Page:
Again, Nigeria’s foreign exchange has broken another jinx, on the poor side as the naira falls to an all-time low against the US dollar at the official rate as $1 traded at NGN422.07 at the close of trading.
Nigeria foreign exchange market is a decentralized or over-the-counter market for the trading of currencies. This includes the value of Nigeria naira to US dollars, Pounds Sterling and other foreign currencies across the World.
On August 31, the Central Bank of Nigeria (CBN) said it discovered some Nigerians who bought forex for Personal Travel Allowance (PTA ) and Business Travel Allowance (BTA) with fake visas at designated banks, a practice that could lead to the blockage of account details of such defaulters or face prosecution.
The depreciation of the Nigerian currency lately calls for worry, from N199/$1 at the time President Muhammadu Buhari and his APC-led government took over to N576/$1 at the time of publication, it would not be economically palatable for Godwin Emefiele, a successful GMD at Zenith Bank and a former finance lecturer, to leave behind a bitter legacy at Nigeria’s apex bank.
Two days after Abokifx suspended black market rate on its foreign exchange tracking website, Naira has depreciated further.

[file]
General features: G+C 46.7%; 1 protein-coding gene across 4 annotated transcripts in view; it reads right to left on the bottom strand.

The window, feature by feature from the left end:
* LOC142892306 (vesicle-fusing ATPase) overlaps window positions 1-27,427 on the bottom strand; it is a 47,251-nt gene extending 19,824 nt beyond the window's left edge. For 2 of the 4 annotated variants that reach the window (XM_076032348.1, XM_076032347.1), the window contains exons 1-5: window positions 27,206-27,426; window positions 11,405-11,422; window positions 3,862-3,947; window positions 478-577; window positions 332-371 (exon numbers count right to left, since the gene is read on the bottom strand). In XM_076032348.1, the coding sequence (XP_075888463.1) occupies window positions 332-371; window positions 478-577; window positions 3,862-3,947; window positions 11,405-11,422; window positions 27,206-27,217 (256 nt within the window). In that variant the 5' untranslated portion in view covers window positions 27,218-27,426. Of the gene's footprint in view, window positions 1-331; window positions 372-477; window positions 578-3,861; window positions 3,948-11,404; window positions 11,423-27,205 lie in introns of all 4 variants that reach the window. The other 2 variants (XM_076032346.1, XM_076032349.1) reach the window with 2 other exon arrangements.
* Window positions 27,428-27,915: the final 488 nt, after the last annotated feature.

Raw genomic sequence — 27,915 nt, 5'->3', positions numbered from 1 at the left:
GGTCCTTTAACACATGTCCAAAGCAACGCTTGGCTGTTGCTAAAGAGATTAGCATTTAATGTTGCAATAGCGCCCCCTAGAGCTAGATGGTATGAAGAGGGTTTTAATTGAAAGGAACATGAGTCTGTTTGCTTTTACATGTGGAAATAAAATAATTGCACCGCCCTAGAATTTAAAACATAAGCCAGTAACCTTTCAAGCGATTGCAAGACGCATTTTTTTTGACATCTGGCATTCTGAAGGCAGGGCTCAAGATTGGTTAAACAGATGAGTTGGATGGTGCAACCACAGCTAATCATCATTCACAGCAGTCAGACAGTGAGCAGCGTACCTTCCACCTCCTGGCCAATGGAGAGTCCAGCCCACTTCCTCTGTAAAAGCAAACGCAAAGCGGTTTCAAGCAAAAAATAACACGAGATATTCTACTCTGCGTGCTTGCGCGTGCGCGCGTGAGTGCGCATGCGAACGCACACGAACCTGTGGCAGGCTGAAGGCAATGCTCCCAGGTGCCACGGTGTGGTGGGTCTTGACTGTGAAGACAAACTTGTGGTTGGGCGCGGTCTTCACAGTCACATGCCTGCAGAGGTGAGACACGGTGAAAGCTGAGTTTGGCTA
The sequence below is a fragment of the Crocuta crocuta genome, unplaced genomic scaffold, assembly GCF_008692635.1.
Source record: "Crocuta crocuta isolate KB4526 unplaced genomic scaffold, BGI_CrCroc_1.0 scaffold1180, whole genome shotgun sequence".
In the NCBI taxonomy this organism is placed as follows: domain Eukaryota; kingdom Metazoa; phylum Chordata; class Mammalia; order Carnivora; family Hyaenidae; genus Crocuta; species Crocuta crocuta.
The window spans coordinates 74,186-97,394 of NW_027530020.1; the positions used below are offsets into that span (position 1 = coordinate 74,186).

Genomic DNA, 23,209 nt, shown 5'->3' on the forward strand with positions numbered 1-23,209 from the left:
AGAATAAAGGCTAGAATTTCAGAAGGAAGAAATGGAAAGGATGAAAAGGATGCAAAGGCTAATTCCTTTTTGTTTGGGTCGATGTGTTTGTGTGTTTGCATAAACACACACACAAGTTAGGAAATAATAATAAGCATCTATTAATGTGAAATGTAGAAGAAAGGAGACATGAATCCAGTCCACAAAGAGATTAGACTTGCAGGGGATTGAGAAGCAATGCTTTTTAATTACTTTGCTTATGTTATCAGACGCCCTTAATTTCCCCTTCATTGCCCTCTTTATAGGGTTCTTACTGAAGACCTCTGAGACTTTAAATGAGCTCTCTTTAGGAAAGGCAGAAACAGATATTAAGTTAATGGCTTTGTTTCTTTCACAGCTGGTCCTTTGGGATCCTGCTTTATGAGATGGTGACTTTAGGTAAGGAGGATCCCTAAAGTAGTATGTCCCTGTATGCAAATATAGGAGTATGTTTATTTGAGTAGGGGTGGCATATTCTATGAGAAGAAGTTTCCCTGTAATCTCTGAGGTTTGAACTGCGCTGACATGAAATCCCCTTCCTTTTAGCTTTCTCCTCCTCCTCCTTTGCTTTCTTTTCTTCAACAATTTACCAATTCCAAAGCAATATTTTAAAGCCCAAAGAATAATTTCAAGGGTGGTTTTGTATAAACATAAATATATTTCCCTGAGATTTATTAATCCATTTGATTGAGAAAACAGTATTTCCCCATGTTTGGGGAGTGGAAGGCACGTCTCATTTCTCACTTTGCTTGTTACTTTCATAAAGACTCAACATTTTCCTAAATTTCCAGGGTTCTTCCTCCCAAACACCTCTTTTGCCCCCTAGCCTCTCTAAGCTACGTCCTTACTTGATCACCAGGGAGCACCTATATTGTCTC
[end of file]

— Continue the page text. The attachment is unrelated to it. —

On Monday, September 20, 2021, $1 was N575 in some parts of Lagos, even as Abokifx removed all the updates on its website, following a threat from the Central Bank of Nigeria (CBN) on Friday, September 17, 2021, to shut down the website.
When the Naira traded at NGN545/$1 on Friday, September 10, 2021, we thought that was the worst for the Nigerian currency.
But NGN/USD has depreciated even further at the close of trading Tuesday, September 14, 2021, it ended the day at NGN557, corroborating our earlier analysis that the NGN was heading to NGN600/USD.
The Central Bank of Nigeria (CBN) has vowed to revoke for a year the foreign exchange operating licence of any bank that engage FX malpractices
The apex stated this in a circular entitled, “Observance of due diligence in the processing of foreign exchange transactions” which was signed by its Director of Trade and Exchanges Dr. O.S Nnaji.
It foreign exchange market at the parallel market isn’t palatable for businesses who can not access forex through financial institutions.
At the opening of trading Wednesday it was N532 against one US dollar, but a few minutes later it dropped again to an all-time low, trading at N535 to $1, that’s the lowest value of naira ever.